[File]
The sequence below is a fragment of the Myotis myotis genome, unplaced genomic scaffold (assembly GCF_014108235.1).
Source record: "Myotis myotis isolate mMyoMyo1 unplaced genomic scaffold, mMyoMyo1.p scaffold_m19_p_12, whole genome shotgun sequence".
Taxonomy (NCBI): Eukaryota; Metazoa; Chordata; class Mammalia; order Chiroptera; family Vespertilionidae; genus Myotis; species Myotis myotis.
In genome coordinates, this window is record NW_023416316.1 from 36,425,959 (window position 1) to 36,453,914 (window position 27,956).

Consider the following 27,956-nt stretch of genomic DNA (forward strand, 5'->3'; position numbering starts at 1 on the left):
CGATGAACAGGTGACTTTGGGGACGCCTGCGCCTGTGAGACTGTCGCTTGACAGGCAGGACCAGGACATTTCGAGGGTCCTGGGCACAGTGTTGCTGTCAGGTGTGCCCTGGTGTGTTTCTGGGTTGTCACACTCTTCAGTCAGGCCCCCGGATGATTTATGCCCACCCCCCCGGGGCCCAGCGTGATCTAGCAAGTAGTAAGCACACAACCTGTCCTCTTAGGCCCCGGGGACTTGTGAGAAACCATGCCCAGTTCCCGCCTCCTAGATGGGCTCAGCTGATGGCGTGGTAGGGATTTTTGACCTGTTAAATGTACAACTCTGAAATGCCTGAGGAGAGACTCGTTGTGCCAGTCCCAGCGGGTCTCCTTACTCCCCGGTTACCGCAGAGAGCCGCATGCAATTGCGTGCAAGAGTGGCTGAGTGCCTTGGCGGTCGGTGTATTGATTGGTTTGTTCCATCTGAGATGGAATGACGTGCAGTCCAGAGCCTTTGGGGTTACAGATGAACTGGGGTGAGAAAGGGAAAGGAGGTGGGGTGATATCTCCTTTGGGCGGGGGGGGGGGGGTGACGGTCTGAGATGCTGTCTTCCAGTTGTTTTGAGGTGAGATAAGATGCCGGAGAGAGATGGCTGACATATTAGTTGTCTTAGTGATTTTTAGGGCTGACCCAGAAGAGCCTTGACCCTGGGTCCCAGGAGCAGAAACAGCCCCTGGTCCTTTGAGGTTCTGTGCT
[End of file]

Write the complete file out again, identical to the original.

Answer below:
The sequence below is a fragment of the Myotis myotis genome, unplaced genomic scaffold (assembly GCF_014108235.1).
Source record: "Myotis myotis isolate mMyoMyo1 unplaced genomic scaffold, mMyoMyo1.p scaffold_m19_p_12, whole genome shotgun sequence".
Taxonomy (NCBI): Eukaryota; Metazoa; Chordata; class Mammalia; order Chiroptera; family Vespertilionidae; genus Myotis; species Myotis myotis.
In genome coordinates, this window is record NW_023416316.1 from 36,425,959 (window position 1) to 36,453,914 (window position 27,956).

Consider the following 27,956-nt stretch of genomic DNA (forward strand, 5'->3'; position numbering starts at 1 on the left):
CGATGAACAGGTGACTTTGGGGACGCCTGCGCCTGTGAGACTGTCGCTTGACAGGCAGGACCAGGACATTTCGAGGGTCCTGGGCACAGTGTTGCTGTCAGGTGTGCCCTGGTGTGTTTCTGGGTTGTCACACTCTTCAGTCAGGCCCCCGGATGATTTATGCCCACCCCCCCGGGGCCCAGCGTGATCTAGCAAGTAGTAAGCACACAACCTGTCCTCTTAGGCCCCGGGGACTTGTGAGAAACCATGCCCAGTTCCCGCCTCCTAGATGGGCTCAGCTGATGGCGTGGTAGGGATTTTTGACCTGTTAAATGTACAACTCTGAAATGCCTGAGGAGAGACTCGTTGTGCCAGTCCCAGCGGGTCTCCTTACTCCCCGGTTACCGCAGAGAGCCGCATGCAATTGCGTGCAAGAGTGGCTGAGTGCCTTGGCGGTCGGTGTATTGATTGGTTTGTTCCATCTGAGATGGAATGACGTGCAGTCCAGAGCCTTTGGGGTTACAGATGAACTGGGGTGAGAAAGGGAAAGGAGGTGGGGTGATATCTCCTTTGGGCGGGGGGGGGGGGGTGACGGTCTGAGATGCTGTCTTCCAGTTGTTTTGAGGTGAGATAAGATGCCGGAGAGAGATGGCTGACATATTAGTTGTCTTAGTGATTTTTAGGGCTGACCCAGAAGAGCCTTGACCCTGGGTCCCAGGAGCAGAAACAGCCCCTGGTCCTTTGAGGTTCTGTGCT